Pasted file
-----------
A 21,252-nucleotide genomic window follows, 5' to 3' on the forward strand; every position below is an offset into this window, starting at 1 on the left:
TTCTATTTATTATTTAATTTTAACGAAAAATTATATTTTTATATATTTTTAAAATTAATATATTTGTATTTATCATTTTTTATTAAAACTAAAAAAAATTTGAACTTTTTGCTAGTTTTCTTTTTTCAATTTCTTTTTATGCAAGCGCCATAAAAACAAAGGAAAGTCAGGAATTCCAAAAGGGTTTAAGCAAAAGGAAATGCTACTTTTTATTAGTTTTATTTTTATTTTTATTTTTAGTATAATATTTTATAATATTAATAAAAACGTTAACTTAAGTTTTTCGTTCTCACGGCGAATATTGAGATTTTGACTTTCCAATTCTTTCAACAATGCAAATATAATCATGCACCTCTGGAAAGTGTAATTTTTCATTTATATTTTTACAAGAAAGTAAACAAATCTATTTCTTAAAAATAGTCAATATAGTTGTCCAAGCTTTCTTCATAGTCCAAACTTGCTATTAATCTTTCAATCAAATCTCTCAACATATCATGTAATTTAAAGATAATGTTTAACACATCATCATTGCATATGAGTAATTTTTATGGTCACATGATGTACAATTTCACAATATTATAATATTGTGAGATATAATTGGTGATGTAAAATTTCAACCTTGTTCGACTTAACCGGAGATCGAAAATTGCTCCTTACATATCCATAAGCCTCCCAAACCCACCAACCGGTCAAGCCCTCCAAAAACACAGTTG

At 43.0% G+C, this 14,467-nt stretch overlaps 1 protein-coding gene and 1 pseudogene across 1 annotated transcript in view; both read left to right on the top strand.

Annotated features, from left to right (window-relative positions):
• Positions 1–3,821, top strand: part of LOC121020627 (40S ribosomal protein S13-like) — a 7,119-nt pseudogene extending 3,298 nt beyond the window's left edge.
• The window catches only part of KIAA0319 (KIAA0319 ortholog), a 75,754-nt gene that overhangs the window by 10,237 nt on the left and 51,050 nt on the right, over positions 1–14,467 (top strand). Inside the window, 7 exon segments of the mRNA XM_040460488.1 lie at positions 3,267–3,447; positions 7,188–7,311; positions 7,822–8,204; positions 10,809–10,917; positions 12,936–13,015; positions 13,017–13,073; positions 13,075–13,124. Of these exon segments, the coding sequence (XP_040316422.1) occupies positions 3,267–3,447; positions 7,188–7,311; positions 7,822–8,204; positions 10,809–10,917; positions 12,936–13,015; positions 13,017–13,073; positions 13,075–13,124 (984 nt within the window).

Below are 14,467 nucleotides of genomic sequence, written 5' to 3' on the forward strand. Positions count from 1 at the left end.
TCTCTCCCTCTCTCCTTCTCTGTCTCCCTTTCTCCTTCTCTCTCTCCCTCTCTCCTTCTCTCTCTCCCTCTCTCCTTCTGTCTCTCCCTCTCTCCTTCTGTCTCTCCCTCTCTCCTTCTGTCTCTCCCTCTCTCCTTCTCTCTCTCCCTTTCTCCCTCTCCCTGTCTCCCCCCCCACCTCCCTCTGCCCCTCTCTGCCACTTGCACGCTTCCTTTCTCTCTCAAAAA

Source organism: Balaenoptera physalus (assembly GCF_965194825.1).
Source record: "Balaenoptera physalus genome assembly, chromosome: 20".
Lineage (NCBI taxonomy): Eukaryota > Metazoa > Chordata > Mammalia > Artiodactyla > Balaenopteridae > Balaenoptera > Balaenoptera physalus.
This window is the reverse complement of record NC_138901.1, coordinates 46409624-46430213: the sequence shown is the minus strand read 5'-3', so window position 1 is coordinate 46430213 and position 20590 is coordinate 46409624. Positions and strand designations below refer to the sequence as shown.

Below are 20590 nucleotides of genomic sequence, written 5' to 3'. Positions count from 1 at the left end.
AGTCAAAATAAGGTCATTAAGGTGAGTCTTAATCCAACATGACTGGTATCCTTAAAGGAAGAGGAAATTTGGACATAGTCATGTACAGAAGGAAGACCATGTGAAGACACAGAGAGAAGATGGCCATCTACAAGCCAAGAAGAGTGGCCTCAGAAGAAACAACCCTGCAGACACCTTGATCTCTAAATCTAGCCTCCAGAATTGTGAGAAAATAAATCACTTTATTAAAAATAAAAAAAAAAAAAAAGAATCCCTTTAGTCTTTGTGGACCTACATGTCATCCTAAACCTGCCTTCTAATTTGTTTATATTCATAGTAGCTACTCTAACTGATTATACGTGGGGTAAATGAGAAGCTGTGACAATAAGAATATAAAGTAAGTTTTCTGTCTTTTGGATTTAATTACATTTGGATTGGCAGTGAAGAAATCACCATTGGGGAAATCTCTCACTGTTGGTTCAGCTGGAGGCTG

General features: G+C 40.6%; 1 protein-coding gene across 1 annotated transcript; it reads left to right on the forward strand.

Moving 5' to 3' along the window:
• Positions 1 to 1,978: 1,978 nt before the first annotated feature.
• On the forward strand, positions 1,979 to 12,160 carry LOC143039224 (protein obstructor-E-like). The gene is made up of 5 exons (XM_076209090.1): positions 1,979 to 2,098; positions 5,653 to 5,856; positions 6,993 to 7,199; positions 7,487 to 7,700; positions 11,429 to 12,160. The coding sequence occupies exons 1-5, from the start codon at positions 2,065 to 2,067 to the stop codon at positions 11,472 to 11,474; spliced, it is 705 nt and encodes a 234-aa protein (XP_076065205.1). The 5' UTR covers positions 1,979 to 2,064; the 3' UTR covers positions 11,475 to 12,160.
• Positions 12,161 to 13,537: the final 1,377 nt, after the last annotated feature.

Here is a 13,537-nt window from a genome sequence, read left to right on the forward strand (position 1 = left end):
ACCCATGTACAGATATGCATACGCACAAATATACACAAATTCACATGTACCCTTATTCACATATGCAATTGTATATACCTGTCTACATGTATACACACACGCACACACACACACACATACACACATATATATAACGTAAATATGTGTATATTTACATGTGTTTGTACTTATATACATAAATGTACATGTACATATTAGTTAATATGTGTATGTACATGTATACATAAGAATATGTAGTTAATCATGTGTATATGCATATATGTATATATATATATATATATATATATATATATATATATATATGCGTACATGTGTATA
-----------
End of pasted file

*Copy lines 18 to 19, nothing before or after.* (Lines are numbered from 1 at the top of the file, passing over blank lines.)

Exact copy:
• On the forward strand, positions 1,979 to 12,160 carry LOC143039224 (protein obstructor-E-like). The gene is made up of 5 exons (XM_076209090.1): positions 1,979 to 2,098; positions 5,653 to 5,856; positions 6,993 to 7,199; positions 7,487 to 7,700; positions 11,429 to 12,160. The coding sequence occupies exons 1-5, from the start codon at positions 2,065 to 2,067 to the stop codon at positions 11,472 to 11,474; spliced, it is 705 nt and encodes a 234-aa protein (XP_076065205.1). The 5' UTR covers positions 1,979 to 2,064; the 3' UTR covers positions 11,475 to 12,160.
• Positions 12,161 to 13,537: the final 1,377 nt, after the last annotated feature.